When I was a sophomore in college, I took off my purity ring.
I had worn it on my right hand (it didn’t fit my left) for almost four years, a small trinket I had acquired at an abstinence conference because everyone else was getting one and I felt like I should too.
It wasn’t a particularly fashionable ring. It had a Bible verse inscribed on it (I can’t even remember which one) in juvenile font and no discernable qualities other than that once in a while someone would ask me about it. It had no significance to me other than I knew that by wearing it I was somehow on this holy level that people who were having sex weren’t.
Wearing a purity ring made me feel proud. I felt level-headed, innocent, able to practice self-control. I didn’t particularly care if others saw me as prude, because I knew that I was making smart life choices. Their experimentation with sex would end in sadness and broken relationships; mine would end in a blissful and committed marriage. I could feel worth and have self-love because I was Waiting.
Unlike high school, I found myself surrounded by girls wearing purity rings at my small, private Christian university. There were even girls who didn’t want to kiss until marriage (something I was slightly horrified by because I wasn’t about to wait for that). I realized I felt slightly less set apart in this environment, suddenly not in the noble minority as someone who had made the courageous decision to Wait.
A few months into my freshman year I began dating someone. I had dated a little in high school, but this time was different. No longer were there curfews or watchful parents, and I distinctly remember feeling that my transition from girl to woman was completed now that I was in college. I could handle an “adult” relationship and whatever that entailed.
My new boyfriend was not a Christian (something I would eventually realize was a deal-breaker), and while we tried to be on the same page about physical boundaries it proved to be very difficult for both of us. Waiting, it turned out, was virtually impossible when you really liked someone and could stay in his room well past midnight.
And eventually there came a night (which turned into many nights) where we went too far. And while we never actually had sex, we did just about everything but.
I was crushed.
As I sat in class next to girls proudly displaying their purity, I felt like I could no longer count myself amongst them. I was both angry and disgusted with myself, heartbroken that I was letting go of my convictions night after night. And while I still wore my purity ring, I felt like a fake. I couldn’t believe that I, a girl who was clearly so capable of Waiting, could compromise herself and her aspirations for sex within marriage. I mercilessly beat myself up.
It wasn’t until several months later that I actually took my ring off, after my boyfriend and I finally broke up. At that point, I had come to terms with the fact that I had gone too far and had stopped feeling so angry with myself. So when I did finally take it off, it wasn’t because I did not feel worthy to wear it.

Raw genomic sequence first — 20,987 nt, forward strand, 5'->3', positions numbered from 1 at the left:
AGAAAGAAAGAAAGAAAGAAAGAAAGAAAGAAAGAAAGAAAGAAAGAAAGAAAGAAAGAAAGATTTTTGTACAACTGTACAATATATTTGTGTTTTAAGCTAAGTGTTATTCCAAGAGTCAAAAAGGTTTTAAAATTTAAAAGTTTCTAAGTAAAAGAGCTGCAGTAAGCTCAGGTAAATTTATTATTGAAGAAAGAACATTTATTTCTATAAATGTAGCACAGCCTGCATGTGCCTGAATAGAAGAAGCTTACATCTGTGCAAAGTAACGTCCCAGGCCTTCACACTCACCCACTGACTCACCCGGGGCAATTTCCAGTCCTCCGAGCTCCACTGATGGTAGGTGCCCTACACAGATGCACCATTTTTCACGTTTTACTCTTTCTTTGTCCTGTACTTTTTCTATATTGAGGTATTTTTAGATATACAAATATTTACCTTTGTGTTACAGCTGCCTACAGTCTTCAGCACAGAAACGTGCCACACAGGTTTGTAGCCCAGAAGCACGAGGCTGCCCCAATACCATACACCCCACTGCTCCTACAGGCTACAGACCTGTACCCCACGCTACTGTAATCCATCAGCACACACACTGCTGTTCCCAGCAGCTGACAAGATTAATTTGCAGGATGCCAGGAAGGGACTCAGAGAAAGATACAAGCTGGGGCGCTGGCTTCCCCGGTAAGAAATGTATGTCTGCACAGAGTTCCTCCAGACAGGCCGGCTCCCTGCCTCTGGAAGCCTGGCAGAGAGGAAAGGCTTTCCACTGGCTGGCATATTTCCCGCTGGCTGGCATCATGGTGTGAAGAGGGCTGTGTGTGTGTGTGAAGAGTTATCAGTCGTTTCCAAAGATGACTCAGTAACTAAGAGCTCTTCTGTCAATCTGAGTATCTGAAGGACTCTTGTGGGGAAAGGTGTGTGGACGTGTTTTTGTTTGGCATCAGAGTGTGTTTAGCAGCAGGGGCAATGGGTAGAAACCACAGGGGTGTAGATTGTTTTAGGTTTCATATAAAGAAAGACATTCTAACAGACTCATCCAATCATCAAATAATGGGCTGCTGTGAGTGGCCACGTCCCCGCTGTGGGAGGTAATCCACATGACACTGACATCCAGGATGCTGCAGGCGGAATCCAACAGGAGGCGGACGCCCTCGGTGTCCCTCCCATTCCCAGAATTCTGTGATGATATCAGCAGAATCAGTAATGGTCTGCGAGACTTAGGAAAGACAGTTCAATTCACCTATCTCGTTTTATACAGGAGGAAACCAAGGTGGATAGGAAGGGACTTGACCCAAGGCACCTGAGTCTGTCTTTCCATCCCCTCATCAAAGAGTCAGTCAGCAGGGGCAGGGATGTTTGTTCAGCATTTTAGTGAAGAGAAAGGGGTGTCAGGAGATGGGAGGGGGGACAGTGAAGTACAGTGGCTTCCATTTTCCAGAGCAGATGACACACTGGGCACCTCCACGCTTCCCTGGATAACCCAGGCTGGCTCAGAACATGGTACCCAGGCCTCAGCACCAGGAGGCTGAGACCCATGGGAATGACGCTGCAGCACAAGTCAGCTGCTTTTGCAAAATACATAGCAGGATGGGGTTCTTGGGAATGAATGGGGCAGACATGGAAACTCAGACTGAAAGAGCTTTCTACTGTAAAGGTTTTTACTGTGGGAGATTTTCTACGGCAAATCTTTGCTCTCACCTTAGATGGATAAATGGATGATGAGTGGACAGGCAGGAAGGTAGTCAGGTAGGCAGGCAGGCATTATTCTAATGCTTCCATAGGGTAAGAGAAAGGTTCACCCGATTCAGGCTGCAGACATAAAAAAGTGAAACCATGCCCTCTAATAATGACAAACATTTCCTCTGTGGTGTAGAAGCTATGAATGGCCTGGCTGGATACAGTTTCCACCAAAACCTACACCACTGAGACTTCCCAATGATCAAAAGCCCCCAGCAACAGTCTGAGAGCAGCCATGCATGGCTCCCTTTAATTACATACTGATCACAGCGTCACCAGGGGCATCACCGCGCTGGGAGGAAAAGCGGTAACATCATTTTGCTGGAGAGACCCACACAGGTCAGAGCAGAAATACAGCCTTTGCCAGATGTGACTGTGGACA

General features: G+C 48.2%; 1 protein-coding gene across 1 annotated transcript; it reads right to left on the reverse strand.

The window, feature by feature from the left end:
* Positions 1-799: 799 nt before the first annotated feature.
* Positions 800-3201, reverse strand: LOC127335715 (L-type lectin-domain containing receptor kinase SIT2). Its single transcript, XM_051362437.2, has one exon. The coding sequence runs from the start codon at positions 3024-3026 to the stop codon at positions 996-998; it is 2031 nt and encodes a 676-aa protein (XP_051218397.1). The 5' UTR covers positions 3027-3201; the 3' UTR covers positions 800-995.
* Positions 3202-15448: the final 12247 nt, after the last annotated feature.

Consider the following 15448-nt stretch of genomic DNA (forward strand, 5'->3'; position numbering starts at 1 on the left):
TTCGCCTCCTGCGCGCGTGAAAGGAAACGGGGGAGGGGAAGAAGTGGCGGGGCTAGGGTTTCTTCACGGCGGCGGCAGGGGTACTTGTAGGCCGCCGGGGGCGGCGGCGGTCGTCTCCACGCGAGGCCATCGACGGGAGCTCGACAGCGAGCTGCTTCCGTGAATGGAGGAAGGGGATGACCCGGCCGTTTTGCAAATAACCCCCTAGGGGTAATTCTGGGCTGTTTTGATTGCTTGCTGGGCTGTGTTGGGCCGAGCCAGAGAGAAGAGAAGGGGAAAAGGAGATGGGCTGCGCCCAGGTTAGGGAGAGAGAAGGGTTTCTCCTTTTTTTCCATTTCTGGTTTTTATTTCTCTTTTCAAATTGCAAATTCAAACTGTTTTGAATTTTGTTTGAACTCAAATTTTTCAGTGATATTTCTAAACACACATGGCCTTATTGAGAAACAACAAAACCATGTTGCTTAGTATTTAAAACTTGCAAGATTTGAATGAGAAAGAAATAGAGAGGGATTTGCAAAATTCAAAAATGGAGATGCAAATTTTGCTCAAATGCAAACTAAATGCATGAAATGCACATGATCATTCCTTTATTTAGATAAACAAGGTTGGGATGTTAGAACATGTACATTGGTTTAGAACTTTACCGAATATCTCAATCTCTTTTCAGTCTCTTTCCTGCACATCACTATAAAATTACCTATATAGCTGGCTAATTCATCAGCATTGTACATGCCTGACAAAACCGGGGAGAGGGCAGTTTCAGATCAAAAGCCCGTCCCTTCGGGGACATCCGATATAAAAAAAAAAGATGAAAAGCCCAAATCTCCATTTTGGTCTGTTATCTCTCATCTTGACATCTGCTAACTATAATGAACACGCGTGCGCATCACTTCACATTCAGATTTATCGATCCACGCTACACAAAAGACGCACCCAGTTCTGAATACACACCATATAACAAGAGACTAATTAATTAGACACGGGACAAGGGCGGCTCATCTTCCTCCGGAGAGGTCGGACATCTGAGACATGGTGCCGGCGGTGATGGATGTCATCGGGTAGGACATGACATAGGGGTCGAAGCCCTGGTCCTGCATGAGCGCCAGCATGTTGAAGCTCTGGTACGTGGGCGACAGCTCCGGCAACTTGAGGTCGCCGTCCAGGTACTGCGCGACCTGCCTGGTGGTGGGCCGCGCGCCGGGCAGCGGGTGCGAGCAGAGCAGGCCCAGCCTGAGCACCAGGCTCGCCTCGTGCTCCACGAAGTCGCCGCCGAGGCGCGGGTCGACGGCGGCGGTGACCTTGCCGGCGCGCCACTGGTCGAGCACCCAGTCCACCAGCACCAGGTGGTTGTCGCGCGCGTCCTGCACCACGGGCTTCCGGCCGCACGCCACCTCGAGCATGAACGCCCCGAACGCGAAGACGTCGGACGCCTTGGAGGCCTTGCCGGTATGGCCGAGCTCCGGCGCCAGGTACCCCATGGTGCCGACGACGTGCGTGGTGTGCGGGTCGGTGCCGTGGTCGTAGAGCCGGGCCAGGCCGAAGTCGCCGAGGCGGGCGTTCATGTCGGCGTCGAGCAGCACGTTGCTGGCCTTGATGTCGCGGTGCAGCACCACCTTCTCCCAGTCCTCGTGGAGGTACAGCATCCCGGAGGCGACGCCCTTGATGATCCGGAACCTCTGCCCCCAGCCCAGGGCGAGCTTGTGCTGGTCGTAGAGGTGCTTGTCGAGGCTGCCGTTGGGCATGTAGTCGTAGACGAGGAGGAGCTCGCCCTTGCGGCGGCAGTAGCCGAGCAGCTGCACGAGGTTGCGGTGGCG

It was because my purity had become my identity.
Who I was as a person and a Christian had become wrapped up in whether I was having sex or not, and there was something distinctly wrong with that.
The reason it affected my self-worth so deeply was because Waiting had become such a part of how I saw myself: I had used abstinence as a means to feel good about who I was rather than because I really understood what it meant to me. I thought that “being pure” affected everything else about me: how others saw me, how God saw me, and my own worth as a person.
It also gave me a false sense of entitlement.
I had begun to perceive abstinence as a means to an end, as though a husband was a reward for my dutiful Waiting. When I wasn’t going too far physically, that meant I deserved a happy marriage I wouldn’t have to wait too long for. When I was going too far, I felt like I didn’t deserve that anymore, which only added to my sense of loss.
I took off my purity ring because I was done with what Waiting had become to me: a badge of honor, a method to get what I wanted, a way to feel good about myself.
I am still waiting to have sex. And while there are many reasons for this, my hope is I do not rest my identity on that one aspect about myself.
Sexuality, specifically for Christians, should be about so much more than just the act of waiting, and sometimes I feel like we tend to focus solely on that. Waiting to have sex should not be a scheme to make ourselves beautiful or worthy or a “good Christian,” but should instead be used to demonstrate the beauty of God and thus the perfection of his design for intimacy.
My hand doesn’t look like it’s missing anything at all.
© Julia Feeser and HelloSoul, 2014.